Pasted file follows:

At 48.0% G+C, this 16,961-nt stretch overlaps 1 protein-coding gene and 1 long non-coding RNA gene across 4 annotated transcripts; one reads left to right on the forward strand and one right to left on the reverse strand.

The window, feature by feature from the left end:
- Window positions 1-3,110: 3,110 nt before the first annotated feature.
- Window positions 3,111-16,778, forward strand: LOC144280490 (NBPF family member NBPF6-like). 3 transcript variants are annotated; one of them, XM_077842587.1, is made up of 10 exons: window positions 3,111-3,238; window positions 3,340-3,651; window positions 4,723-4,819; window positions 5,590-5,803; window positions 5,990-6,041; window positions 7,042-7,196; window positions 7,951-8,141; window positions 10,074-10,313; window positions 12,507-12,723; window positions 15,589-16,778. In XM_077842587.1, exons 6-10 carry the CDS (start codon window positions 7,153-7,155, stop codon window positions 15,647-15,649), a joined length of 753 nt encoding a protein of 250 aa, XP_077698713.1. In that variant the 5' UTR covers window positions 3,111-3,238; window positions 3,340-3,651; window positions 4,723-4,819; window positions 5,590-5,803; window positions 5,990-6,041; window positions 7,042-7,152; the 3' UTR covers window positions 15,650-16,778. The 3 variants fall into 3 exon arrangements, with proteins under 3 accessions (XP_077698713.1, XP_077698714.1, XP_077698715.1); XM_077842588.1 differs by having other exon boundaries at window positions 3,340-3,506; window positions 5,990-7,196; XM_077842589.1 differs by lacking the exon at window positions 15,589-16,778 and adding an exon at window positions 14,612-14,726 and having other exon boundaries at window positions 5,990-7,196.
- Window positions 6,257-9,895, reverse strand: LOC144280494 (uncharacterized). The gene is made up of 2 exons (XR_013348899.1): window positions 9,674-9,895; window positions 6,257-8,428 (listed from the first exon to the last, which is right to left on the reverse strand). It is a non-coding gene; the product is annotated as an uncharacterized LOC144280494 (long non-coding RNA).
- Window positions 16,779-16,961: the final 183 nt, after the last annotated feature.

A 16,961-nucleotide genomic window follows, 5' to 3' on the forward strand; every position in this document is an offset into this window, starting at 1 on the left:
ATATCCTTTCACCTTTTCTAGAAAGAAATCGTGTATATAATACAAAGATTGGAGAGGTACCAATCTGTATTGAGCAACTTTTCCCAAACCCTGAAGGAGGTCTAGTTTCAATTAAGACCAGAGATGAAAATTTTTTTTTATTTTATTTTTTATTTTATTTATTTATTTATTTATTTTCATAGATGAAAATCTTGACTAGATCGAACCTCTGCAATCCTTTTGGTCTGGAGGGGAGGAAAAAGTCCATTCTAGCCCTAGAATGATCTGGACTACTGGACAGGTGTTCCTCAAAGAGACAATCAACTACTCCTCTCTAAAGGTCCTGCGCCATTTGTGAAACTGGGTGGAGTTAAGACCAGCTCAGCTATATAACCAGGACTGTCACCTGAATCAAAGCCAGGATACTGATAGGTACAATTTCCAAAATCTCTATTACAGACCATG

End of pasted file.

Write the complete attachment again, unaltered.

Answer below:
At 48.0% G+C, this 16,961-nt stretch overlaps 1 protein-coding gene and 1 long non-coding RNA gene across 4 annotated transcripts; one reads left to right on the forward strand and one right to left on the reverse strand.

The window, feature by feature from the left end:
- Window positions 1-3,110: 3,110 nt before the first annotated feature.
- Window positions 3,111-16,778, forward strand: LOC144280490 (NBPF family member NBPF6-like). 3 transcript variants are annotated; one of them, XM_077842587.1, is made up of 10 exons: window positions 3,111-3,238; window positions 3,340-3,651; window positions 4,723-4,819; window positions 5,590-5,803; window positions 5,990-6,041; window positions 7,042-7,196; window positions 7,951-8,141; window positions 10,074-10,313; window positions 12,507-12,723; window positions 15,589-16,778. In XM_077842587.1, exons 6-10 carry the CDS (start codon window positions 7,153-7,155, stop codon window positions 15,647-15,649), a joined length of 753 nt encoding a protein of 250 aa, XP_077698713.1. In that variant the 5' UTR covers window positions 3,111-3,238; window positions 3,340-3,651; window positions 4,723-4,819; window positions 5,590-5,803; window positions 5,990-6,041; window positions 7,042-7,152; the 3' UTR covers window positions 15,650-16,778. The 3 variants fall into 3 exon arrangements, with proteins under 3 accessions (XP_077698713.1, XP_077698714.1, XP_077698715.1); XM_077842588.1 differs by having other exon boundaries at window positions 3,340-3,506; window positions 5,990-7,196; XM_077842589.1 differs by lacking the exon at window positions 15,589-16,778 and adding an exon at window positions 14,612-14,726 and having other exon boundaries at window positions 5,990-7,196.
- Window positions 6,257-9,895, reverse strand: LOC144280494 (uncharacterized). The gene is made up of 2 exons (XR_013348899.1): window positions 9,674-9,895; window positions 6,257-8,428 (listed from the first exon to the last, which is right to left on the reverse strand). It is a non-coding gene; the product is annotated as an uncharacterized LOC144280494 (long non-coding RNA).
- Window positions 16,779-16,961: the final 183 nt, after the last annotated feature.

A 16,961-nucleotide genomic window follows, 5' to 3' on the forward strand; every position in this document is an offset into this window, starting at 1 on the left:
ATATCCTTTCACCTTTTCTAGAAAGAAATCGTGTATATAATACAAAGATTGGAGAGGTACCAATCTGTATTGAGCAACTTTTCCCAAACCCTGAAGGAGGTCTAGTTTCAATTAAGACCAGAGATGAAAATTTTTTTTTATTTTATTTTTTATTTTATTTATTTATTTATTTATTTTCATAGATGAAAATCTTGACTAGATCGAACCTCTGCAATCCTTTTGGTCTGGAGGGGAGGAAAAAGTCCATTCTAGCCCTAGAATGATCTGGACTACTGGACAGGTGTTCCTCAAAGAGACAATCAACTACTCCTCTCTAAAGGTCCTGCGCCATTTGTGAAACTGGGTGGAGTTAAGACCAGCTCAGCTATATAACCAGGACTGTCACCTGAATCAAAGCCAGGATACTGATAGGTACAATTTCCAAAATCTCTATTACAGACCATG